This article is the first introduction to transmission electron microscopy (TEM) for beginners interested in the crystal structure analysis by means of electron diffraction and highresolution electron microscopy. Brief history of TEM, basic arrangements of TEM instruments, how to obtain selected area electron diffraction patterns, and how to prepare specimen by “crushing method”, are described.
Recent development in the techniques for the X-ray structural analysis of synthetic polymer crystals have been reviewed with some illustrations. In particular the usefulness of imaging plate system has been stressed and a new software for collecting quantitative data of the position and integrated intensity of the observed reflections has been introduced, which enabled us to apply the so-called direct method to the construction of the initial structural models necessary for the structural refinement. The structural changes of polymer crystals caused by an application of tensile force or by a temperature change have been discussed for two cases of polydiacetylene giant crystal and orthorhombic polyethylene.
Principles and applications of ultrafast laser spectroscopy are reviewed. The time-domain spectroscopy is suitable to investigate the low frequency modes which are closely connected with the dynamical behaviors and structural fluctuations of condensed matters.
Dithioketopyrrolopyrrole (blue pigment) is known to crystallize in three crystal phases I, II and III, among which only modification III exhibits an intense near-IR absorption. The mechanism of the near-IR absorption has been discussed on the basis of the crystal structure and exciton coupling effects. The J-aggregate-like molecular stack characterized by “bricks in a brick wall” is found to be responsible for the near-IR absorption. The switching of the near-IR absorptin by forming or disturbing the J-aggregate-like structure can be applied to an optical disk of the “write once” type. The disk developed exhibits a reflectivity change from about 30% to 45% on writing with a power of about 9mW at 780nm.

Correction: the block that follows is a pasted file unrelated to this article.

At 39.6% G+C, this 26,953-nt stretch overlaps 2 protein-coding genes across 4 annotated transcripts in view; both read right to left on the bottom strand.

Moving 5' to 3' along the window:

We have studied the structural properties of the dipole glass using X-ray diffraction and EXAFS measurements to elucidate the mean and local structure of the dipole glass. In the glassy state, the local distortion of a lattice with only short-range correlation is induced by the reorientational freezing of molecules having the dipole moment. The anomalous behavior, such as the integrated intensity of the diffuse scattering, is explained by the Edwards-Anderson cluster theory.